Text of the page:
Newspaper article MinnPost.com

Eating-Disorder Patients Fight Double Battle: Their Disorder, and Insurance Firms

Newspaper article MinnPost.com

Eating-Disorder Patients Fight Double Battle: Their Disorder, and Insurance Firms

Article excerpt

Katie Bird had been battling an eating disorder ever since she started taking diet pills at age 13.

When she had a child of her own, she knew she couldn't keep passing out from lack of calories; she needed to win the fight. But she didn't realize she'd also need to battle her insurance company to do it.

By virtue of living in Minnesota, Bird was actually luckier than many with eating disorders: Patients come from all over the Midwest to take advantage of Minnesota's clinics, therapy and residential programs. The Emily Program, which opened here in 1993, has grown into one of the largest eating-disorder treatment facilities in the country; founder Dr. Dirk Miller recently won two awards for his work from the University of Minnesota.

Minnesota Sens. Amy Klobuchar and Al Franken are both sponsors of the Federal Response to Eliminate Eating Disorders Act (S. 481, called the FREED Act), a bill designed to increase funding for research, treatment, education and prevention of eating disorders. And Rep. Keith Ellison is a sponsor of the House version, HR 1448.

Minnesota is even referred to as the "Disneyland" of treatment because it's perceived to be easier to get insurance coverage here. Much of that can be credited to former Minnesota Attorney General Mike Hatch, who sued Blue Cross and won an $8.2 million settlement in 2001.

Hatch contended in the suit that the company denied adequate treatment to eating-disorder patients, including 21-year-old Anna Westin, who committed suicide after a long fight with anorexia. (Today marks the 12th anniversary of Anna Westin's death after a long battle with anorexia, and February is Eating Disorder Awareness month.)

Even here, many lack full coverage

Still, The Emily Program estimates that roughly 10-15 percent of clients get denied full coverage from their insurers, according to spokeswoman Kari Fox.

That's led to a trend toward more lawsuits, said St. Paul attorney Elizabeth Wrobel, who has worked on over a dozen eating- disorder cases since 2009.

"At the end of the day, the insurance company is only liable for the benefits, the attorney's fees, and interest," Wrobel said."It's unfortunate, but from my perspective, there's not a lot of disincentive for insurers to deny claims."

Many patients who are denied coverage simply stop seeking treatment, Wrobel said, or pay for it themselves and don't seek reimbursement. Most never get to the point of seeking legal help.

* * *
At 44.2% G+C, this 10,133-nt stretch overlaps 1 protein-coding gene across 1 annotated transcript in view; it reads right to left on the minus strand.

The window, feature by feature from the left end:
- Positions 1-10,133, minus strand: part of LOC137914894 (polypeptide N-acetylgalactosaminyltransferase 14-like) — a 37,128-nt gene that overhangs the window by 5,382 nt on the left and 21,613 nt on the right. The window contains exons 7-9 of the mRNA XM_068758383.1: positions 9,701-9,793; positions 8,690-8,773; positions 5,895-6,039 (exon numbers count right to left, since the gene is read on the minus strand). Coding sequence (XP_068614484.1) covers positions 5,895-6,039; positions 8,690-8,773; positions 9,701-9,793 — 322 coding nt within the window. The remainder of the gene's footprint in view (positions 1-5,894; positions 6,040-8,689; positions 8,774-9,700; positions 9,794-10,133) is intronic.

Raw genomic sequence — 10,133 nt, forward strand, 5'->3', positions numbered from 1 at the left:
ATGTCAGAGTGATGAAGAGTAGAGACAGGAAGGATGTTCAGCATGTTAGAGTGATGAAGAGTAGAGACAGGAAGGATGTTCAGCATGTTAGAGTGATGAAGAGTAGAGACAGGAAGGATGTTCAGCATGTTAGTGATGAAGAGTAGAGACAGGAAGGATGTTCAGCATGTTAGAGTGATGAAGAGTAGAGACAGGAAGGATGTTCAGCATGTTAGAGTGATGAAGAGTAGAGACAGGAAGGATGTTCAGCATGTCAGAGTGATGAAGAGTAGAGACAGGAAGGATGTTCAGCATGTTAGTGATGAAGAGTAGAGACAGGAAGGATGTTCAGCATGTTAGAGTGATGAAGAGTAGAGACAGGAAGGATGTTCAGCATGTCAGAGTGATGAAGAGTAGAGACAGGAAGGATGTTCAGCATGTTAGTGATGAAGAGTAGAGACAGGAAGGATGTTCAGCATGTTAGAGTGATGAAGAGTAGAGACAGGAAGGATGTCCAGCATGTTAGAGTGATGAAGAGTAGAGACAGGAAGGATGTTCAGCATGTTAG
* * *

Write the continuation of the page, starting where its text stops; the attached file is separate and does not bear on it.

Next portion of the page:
"A lot of people who are denied coverage aren't necessarily in a place mentally to push back," she said.

For those who do, Wrobel's involvement can range from a phone call to the insurance company, which sometimes sparks immediate authorization of treatment, to filing a lawsuit.

Hallie Espel lobbied in Washington, D.C., last fall in large part because she saw so many of her peers going through the double- battle.

"When people are discharged it's because your insurance company says you're done, rather than the doctors saying you're ready," Espel said. "More often the case than not, these people are not getting the treatment they need."

Residential treatment often denied

Espel says her stay at the Anna Westin House, a residential house that's part of the Emily program, was essential to her recovery, but it's often residential treatment that insurance companies deny. (She herself feels lucky to have had limited insurance issues during her 9-year battle with an eating disorder.)

Few studies have been done on the effectiveness of residential treatment. Psychiatrist Dr. Murray Zucker, western regional medical director for behavioral health at OptumHealth Behavioral Solutions (the new name for United Behavioral Health) said focusing on the outcome of patient care is essential.

"We hear this a lot from parents: We're all tired of going to facilities where our children are not getting better," he said. "Can't you tell us what is the best? …

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